Not completely shunning stocks because they are fully valued is easier because the alternatives are not very attractive right now. The Federal Reserve's zero-interest-rate policy has left rates on cash looking incredibly meager. And even if you don't believe we are in the midst of a bond bubble, the threat or rising rates and inflation mean that returns from fixed income during the next decade are unlikely to replicate the returns of the previous 10 years.
However, this doesn't mean you should avoid those asset classes either in favor of equities. A well-thought-out asset-allocation plan remains important to meeting short and long-term financial goals. Stocks are, by their nature, volatile assets; on any given day (or any given year) there is no way to tell if the market is going to go up, down, or sideways. Over the long run, you should be rewarded for taking on these riskier assets, but you can't count on it in the short run. Money that is needed for current living expenses or to pay for an upcoming event, such as college tuition or a down payment, needs to be in a more stable asset class.
To that end, we used Morningstar's Premium Stock Screener to find names that are good for the long haul. We looked for wide-moat, low-uncertainty stocks that currently have a Morningstar Rating for stocks of 3 stars or higher. Run the screen for yourself. Below are three stocks that passed.
In an industry plagued by stagnant growth, Novartis is well-positioned with diversified operating platforms and an industry-leading number of new potential blockbuster drugs. Strong intellectual property supporting multi-billion-dollar products, combined with an abundance of late-pipeline products, creates a wide economic moat. While the late 2012 patent loss on Diovan and manufacturing problems in the consumer division will weigh on near-term growth, the company's strong strategic position should lead to steady long-term growth.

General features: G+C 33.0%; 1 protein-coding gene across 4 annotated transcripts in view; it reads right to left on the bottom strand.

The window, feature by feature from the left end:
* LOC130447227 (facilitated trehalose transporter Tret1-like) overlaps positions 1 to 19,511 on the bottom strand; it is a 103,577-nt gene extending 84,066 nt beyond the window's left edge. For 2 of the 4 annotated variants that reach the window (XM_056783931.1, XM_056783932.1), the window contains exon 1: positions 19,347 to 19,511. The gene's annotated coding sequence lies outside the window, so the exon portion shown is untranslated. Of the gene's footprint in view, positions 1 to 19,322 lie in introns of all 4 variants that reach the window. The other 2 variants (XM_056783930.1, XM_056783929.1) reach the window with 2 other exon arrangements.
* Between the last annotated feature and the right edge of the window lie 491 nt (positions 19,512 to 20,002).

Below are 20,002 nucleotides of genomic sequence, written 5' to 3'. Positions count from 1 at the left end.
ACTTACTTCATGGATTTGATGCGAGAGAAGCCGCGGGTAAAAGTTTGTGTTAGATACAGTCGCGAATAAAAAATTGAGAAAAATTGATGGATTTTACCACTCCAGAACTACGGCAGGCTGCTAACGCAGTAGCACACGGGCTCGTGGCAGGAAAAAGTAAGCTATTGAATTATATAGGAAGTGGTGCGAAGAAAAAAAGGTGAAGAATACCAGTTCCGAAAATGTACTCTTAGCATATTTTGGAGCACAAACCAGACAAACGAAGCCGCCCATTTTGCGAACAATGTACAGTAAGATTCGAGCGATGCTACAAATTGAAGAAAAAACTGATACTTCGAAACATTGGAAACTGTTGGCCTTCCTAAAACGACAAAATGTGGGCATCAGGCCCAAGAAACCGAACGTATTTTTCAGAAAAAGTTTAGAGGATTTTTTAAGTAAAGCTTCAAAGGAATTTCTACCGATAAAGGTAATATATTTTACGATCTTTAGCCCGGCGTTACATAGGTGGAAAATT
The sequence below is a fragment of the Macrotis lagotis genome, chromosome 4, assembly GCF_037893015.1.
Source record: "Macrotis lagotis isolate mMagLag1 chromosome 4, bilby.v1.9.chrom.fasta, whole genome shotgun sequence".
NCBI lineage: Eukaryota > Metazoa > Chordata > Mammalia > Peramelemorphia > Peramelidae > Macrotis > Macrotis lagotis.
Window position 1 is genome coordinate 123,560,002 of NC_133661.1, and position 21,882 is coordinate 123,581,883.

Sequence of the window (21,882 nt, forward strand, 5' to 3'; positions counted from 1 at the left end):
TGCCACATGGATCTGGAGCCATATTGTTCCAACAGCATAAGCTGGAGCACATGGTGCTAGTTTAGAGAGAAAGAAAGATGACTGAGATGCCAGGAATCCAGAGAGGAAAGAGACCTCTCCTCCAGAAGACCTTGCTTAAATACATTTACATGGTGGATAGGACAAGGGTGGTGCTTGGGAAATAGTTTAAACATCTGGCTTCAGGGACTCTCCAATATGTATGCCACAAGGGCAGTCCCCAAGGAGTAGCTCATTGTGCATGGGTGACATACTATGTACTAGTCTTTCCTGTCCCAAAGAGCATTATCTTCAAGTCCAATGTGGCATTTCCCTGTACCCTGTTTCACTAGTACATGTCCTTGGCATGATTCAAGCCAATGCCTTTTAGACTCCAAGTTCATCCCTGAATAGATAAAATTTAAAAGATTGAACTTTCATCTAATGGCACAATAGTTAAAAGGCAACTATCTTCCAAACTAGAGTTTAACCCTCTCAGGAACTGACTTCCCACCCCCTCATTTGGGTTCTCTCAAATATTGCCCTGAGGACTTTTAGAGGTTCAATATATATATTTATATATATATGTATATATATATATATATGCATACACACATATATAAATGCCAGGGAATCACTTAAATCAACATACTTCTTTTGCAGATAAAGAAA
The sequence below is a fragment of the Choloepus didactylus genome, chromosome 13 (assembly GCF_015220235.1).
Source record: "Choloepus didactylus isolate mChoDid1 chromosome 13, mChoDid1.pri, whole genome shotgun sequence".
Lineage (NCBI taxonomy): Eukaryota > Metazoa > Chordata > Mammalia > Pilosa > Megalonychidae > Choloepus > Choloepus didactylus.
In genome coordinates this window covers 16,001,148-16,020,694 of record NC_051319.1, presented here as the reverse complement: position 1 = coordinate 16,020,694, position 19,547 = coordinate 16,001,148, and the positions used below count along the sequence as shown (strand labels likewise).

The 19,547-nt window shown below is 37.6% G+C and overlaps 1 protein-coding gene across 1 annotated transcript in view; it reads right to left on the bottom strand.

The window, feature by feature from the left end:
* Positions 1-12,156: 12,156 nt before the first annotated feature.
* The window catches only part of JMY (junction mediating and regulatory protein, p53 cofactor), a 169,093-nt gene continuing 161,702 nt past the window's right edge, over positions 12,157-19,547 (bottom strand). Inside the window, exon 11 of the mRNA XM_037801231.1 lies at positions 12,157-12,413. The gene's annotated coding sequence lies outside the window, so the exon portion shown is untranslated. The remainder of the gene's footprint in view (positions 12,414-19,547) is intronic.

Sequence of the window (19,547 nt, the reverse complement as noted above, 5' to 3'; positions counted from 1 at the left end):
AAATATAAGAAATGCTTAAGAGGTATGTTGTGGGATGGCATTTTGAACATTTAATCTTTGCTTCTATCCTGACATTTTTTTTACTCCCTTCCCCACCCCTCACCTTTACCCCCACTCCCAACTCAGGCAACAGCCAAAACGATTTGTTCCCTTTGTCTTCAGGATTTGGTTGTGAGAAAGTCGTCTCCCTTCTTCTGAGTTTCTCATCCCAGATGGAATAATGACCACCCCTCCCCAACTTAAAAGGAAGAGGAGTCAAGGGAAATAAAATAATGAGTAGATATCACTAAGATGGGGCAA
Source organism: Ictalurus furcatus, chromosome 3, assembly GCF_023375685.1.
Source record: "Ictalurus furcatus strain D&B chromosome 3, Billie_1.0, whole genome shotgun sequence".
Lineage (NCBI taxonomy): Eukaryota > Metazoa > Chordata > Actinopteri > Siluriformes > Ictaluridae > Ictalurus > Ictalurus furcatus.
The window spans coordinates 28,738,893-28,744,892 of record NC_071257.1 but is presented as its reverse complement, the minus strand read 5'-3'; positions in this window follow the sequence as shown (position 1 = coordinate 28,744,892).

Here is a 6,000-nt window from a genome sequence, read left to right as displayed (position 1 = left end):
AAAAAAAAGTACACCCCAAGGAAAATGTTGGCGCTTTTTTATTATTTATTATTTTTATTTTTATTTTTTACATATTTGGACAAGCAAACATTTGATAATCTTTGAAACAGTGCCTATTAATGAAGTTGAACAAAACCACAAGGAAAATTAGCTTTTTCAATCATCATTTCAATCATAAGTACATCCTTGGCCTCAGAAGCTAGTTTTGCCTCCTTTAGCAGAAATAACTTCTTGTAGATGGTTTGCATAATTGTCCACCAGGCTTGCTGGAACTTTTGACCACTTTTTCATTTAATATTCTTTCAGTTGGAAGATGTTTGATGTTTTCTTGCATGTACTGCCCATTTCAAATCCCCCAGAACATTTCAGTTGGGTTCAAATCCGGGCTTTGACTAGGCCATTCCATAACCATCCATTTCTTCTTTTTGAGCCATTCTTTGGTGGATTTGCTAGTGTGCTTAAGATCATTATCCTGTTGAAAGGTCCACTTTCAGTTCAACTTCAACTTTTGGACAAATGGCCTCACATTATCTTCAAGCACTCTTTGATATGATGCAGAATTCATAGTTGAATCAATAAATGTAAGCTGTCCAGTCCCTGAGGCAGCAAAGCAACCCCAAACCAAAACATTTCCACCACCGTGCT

Coca-Cola's wide economic moat is bolstered by its bevy of powerhouse brands and its extensive distribution network, which enables the company to deliver its products to consumers in more than 200 countries. While declining consumption of carbonated beverages in North America will serve as a near-term headwind for Coke, we believe international markets will provide plenty of growth opportunities in the long term. Absent any strategic missteps, we view Coca-Cola as a safe haven in an uncertain economic environment, given that the firm has one of the widest moats in our consumer coverage universe.
McDonald's remains resilient despite an increasingly challenging environment for restaurant operators. Although we doubt the firm can duplicate the almost 1,500 basis points of operating margin expansion it posted during the last five years, we are optimistic that it is capable of generating superior returns on invested capital over an extended horizon. Our confidence stems from unrivaled scale advantages, an incredibly strong brand, a cohesive franchisee system, and ample international growth opportunities. We don't expect these qualities to abate anytime soon, thus earning McDonald's the widest economic moat in the restaurant category.